Fuel Subsidy Removal: Banks Increase Staff Salaries

In a bid to reduce the impact of rising inflation and the economic effect of subsidy removal, Nigerian banks have reevaluated their employee benefits by increasing salaries and wages, a development aimed at prioritising the well-being of the workforce during times of economic uncertainty.

This development may as well be coming from the bank as a result of Nigeria’s inflation rate which has now risen 22.79 percent in June from 22.41 percent in the previous month.

For instance, Wema Bank raised the salaries of its employees to cushion the effect of fuel subsidy removal citing “current economic realities.”

“Wema Bank’s vision extends beyond its bottom line; with this salary increase for its staff, the bank expects the ripple effect of positive change to extend to the wider industry and world of work,” Ololade Ogungbenro, the bank’s divisional head, people, brand & culture, said.

Guaranty Holding Company also announced on June 18 an increase in salaries for its junior and contract staff to help them cope with the increasing cost of living.

According to Business Day, the salary increase took effect from July 1, with cleaners now earning between N70,000 and N80,000, and drivers – between N140,000 and N150,000.

Zenith Bank also announced an implementation of a company-wide salary increment for all its staff to address the prevailing economic difficulties resulting from the removal of fuel subsidies.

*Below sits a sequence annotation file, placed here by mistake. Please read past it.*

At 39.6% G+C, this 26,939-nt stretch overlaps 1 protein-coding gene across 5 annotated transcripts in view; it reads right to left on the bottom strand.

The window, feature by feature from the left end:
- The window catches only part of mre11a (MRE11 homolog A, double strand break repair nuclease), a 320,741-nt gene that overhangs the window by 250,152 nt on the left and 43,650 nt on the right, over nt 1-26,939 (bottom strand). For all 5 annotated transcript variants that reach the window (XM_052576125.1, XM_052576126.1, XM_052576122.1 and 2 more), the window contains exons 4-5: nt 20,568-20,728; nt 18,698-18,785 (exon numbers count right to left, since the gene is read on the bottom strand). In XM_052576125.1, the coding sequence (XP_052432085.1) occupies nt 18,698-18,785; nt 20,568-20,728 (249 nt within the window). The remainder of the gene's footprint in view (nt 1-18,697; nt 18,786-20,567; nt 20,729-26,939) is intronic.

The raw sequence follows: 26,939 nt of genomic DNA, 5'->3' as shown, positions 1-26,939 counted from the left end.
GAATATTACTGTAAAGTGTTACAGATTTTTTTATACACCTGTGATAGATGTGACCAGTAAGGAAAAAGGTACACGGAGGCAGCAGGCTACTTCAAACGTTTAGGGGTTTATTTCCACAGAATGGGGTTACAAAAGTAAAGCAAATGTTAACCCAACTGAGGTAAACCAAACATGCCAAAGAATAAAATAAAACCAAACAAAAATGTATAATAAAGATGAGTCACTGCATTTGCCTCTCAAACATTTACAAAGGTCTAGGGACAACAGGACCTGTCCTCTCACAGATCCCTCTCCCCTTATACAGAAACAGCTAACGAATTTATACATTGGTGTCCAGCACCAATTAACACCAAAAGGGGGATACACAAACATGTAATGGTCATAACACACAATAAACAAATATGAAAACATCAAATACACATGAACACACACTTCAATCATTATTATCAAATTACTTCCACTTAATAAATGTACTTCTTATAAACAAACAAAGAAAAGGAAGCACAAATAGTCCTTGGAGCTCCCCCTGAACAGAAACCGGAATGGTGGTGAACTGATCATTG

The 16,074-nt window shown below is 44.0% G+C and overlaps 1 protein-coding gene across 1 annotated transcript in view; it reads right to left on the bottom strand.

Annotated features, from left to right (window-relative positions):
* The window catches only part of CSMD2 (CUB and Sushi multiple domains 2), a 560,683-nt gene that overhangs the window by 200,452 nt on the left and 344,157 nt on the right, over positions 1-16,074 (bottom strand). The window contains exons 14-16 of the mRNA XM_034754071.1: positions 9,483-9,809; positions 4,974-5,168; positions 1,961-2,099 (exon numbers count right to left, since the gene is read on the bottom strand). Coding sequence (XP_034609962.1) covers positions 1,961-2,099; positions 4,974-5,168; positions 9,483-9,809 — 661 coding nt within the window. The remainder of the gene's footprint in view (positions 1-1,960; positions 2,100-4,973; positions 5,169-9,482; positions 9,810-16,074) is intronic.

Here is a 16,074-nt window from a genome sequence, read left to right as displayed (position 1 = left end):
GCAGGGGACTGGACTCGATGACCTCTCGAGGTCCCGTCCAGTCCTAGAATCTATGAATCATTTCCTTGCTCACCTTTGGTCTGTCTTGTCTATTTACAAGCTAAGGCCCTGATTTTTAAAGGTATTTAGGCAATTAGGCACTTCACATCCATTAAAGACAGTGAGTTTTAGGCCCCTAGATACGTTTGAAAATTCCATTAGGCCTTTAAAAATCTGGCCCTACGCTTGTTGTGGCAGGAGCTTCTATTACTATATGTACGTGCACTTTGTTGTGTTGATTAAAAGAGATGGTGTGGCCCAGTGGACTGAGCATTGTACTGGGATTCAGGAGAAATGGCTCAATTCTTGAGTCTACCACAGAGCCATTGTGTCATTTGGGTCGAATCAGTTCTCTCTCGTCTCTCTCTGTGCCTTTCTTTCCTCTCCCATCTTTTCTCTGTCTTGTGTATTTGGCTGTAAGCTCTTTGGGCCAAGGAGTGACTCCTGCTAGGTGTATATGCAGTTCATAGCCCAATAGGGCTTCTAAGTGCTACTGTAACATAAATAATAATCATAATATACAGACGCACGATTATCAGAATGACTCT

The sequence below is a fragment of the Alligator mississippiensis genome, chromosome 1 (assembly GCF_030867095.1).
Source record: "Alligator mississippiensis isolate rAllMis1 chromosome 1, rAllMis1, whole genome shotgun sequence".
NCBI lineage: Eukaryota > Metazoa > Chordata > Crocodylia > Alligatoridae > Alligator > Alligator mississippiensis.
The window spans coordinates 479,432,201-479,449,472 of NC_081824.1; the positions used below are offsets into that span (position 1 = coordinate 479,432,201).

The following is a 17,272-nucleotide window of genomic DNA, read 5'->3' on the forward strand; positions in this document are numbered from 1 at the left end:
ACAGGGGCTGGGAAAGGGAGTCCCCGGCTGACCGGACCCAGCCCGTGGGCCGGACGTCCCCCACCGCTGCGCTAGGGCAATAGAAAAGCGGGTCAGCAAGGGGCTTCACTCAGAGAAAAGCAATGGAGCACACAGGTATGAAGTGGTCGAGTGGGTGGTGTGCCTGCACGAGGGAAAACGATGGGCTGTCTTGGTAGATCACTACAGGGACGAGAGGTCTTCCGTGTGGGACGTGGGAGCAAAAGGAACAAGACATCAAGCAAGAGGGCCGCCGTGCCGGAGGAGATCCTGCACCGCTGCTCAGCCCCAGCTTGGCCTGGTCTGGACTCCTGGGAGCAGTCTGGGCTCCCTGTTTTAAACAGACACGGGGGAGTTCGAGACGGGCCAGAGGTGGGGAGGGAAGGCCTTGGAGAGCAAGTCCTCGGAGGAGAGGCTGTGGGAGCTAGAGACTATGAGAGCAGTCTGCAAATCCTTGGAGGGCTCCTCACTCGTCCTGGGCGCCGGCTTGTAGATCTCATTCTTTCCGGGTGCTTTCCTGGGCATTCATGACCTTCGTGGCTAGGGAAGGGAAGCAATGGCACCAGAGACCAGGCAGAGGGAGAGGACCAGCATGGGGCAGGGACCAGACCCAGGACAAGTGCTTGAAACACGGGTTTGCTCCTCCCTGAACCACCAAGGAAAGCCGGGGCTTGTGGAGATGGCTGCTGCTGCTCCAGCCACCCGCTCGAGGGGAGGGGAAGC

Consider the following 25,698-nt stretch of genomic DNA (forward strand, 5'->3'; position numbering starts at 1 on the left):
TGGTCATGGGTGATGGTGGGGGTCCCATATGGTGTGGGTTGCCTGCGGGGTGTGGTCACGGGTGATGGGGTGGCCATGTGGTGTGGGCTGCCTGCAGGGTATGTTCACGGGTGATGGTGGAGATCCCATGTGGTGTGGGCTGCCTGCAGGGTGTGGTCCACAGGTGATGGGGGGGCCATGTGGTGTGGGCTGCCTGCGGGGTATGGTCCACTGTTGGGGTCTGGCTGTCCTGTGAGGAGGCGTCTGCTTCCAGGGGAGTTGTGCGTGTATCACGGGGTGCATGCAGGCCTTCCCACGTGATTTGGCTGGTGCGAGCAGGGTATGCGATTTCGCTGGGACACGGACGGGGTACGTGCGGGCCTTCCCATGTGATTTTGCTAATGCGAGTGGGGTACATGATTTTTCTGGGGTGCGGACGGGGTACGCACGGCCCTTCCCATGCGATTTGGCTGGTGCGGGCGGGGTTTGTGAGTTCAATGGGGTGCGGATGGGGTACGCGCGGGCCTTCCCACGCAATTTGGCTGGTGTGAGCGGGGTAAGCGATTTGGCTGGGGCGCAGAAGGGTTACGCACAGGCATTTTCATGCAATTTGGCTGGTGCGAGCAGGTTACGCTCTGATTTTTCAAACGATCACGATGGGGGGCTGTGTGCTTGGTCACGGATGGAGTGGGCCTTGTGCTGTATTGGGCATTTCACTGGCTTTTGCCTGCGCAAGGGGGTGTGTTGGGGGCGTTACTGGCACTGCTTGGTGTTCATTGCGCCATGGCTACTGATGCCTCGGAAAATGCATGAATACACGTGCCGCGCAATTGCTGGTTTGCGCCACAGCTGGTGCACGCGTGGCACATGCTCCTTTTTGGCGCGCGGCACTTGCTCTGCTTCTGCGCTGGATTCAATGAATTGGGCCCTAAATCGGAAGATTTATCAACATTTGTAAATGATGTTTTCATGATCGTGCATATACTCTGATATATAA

Based on Zenith Bank’s new salary structure, findings showed a driver now earns about N120,000, while a cleaner earns about N80,000 as the increment was for both contract and permanent staff of the bank.

“The increase reflects the rising cost of living and worsening living standard, as average per capita income (which has been falling) has not kept up with the cost,” Damilola Adewale, a Lagos-based economic analyst said.

The recent removal of subsidy on petrol in Nigeria has had a widespread impact on individuals across the country, including employees who now face increased transportation expenses for their daily commute.

In addition, the rising inflation has led to higher fuel prices, causing public transportation providers such as buses, tricycles and motorcycles to raise transportation fares, accordingly. This situation has significantly affected those who rely on public transportation, particularly workers in the private sector.

With higher transportation fares, many employees are now forced to allocate a substantial portion of their salaries to cover commuting expenses, leaving little for other essential needs like food and rent.

Apart from GTCo and Zenith Bank, Fidelity Bank also commissioned more staff buses to ease the burden of commuting for employees.

In 2022, Ecobank Transnational was the highest-paying company in Nigeria. The transnational company recorded N54.83 billion in personnel costs in the first quarter of 2023, a 16.9 percent increase from N46.9 billion in the same quarter of 2022.

The personnel expenses encompass all of a company’s expenditures in relation to staff remuneration and welfare within a specific financial reporting period.

Access Holdings recorded N33.57 billion in personnel expenses in the first quarter of 2023, up 14.8 percent from N29.25 billion in the first quarter of 2022.

United Bank for Africa employee’s benefit expenses rose to N31.26 billion in the first quarter of 2023, a 22.2 percent increase from N25.58 billion in the first quarter of 2022.

FBN holding company’s personnel expenses stood at N31.3 billion in the first quarter of 2023, up 22.2 percent from N25.62 billion in the first quarter of 2023.

Stanbic IBTC Holdings’ staff cost amounted to N13.98 billion in the first quarter of 2023, a 13 percent increase from N12.38 billion in the first quarter of 2022.

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